‘While the sun was up, it was a beating, flailing heat, but now the heat came from below, from the earth itself, and the heat was thick and muffling’ (John Steinbeck, The Grapes of Wrath, 1939).For a week, in the North East of the American continent, have we laboured in the unremitting heat, compounded by the bone-wearying humidity, of torturous summer. I shall maintain my vow not to bore you with tails of marathon-training woe, merely pointing out en passant that to run in such heat is to add sweat and blood to the tears of sultry misery. Yet we soldier on, for nothing so trivial as the weather shall deter us from our task.
Today we had a most welcome relief sent in the form of passionate of rain. Mrs. VB and I were taking our morning constitutional, undeterred by the oppressive air, and were met with a deluge the likes of which I have seldom known outside of biblical tales. The streets flowed as rivers; our clothing hung from us, saturated by the weight of walls of water; and steam rose from the scorched earth. Sharing a moment of relief, we laughed and stomped through the storm, knowing it to be better to enjoy our fate than to resist it.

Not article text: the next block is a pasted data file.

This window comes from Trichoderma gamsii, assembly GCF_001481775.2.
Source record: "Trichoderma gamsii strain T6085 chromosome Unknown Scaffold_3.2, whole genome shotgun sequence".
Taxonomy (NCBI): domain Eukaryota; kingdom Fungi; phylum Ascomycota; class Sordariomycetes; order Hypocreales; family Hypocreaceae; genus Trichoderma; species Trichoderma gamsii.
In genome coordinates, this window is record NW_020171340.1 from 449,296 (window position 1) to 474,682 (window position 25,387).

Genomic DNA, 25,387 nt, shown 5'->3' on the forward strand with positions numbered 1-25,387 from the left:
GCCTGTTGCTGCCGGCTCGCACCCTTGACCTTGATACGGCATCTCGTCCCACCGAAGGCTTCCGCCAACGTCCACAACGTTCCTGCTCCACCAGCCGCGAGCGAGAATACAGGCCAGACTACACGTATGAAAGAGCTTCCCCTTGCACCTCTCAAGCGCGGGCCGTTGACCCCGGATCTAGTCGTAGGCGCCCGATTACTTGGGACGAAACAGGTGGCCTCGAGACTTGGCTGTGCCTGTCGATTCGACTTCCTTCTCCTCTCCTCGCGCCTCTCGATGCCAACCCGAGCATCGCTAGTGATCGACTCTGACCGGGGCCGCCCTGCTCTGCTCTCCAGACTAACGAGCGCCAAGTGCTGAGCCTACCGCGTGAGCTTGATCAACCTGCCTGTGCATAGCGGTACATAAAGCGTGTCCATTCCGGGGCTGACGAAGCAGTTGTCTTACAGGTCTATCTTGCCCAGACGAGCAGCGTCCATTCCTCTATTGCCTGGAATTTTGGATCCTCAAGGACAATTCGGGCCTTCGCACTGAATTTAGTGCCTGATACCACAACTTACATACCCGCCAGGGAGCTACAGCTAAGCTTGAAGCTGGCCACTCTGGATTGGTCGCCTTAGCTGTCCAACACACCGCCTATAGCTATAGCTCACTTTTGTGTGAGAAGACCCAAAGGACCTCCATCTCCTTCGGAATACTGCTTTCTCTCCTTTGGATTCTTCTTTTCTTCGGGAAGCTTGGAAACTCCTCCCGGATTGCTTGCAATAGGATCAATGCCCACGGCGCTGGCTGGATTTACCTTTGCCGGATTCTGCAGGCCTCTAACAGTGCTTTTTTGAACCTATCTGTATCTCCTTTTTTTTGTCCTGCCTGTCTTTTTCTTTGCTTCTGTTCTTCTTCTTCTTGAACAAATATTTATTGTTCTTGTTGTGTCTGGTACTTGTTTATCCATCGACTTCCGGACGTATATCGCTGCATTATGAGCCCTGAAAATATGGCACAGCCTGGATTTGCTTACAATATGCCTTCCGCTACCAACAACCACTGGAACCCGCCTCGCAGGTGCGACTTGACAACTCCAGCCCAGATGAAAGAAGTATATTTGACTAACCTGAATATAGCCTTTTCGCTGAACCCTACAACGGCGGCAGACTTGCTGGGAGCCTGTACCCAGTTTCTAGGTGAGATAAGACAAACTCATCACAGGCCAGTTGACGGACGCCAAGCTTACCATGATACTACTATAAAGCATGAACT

As we continued we met others, also promenading through the thunderous and teeming sky. The sense of shared experience, our mutual reduction to primal pleasures, broke the usual boundaries of stifling urbanity and communal anonymity. In this most peculiar of circumstances, there was great joy. Greetings were shared; smiles proffered; shouts of joy raised in exultant and common relief. Those in cars, reduced to a crawl by the severity of the downpour, looked on with smug satisfaction from their dry refuges, while we happy few pitied their torpid inertia, knowing well that a pedestrian life was, for once, to live.
Forgive an Englishman for talking of the weather. It is a national pastime, if not a veil for our awkwardness. But then, an Englishman never met with such drama in his perambulations.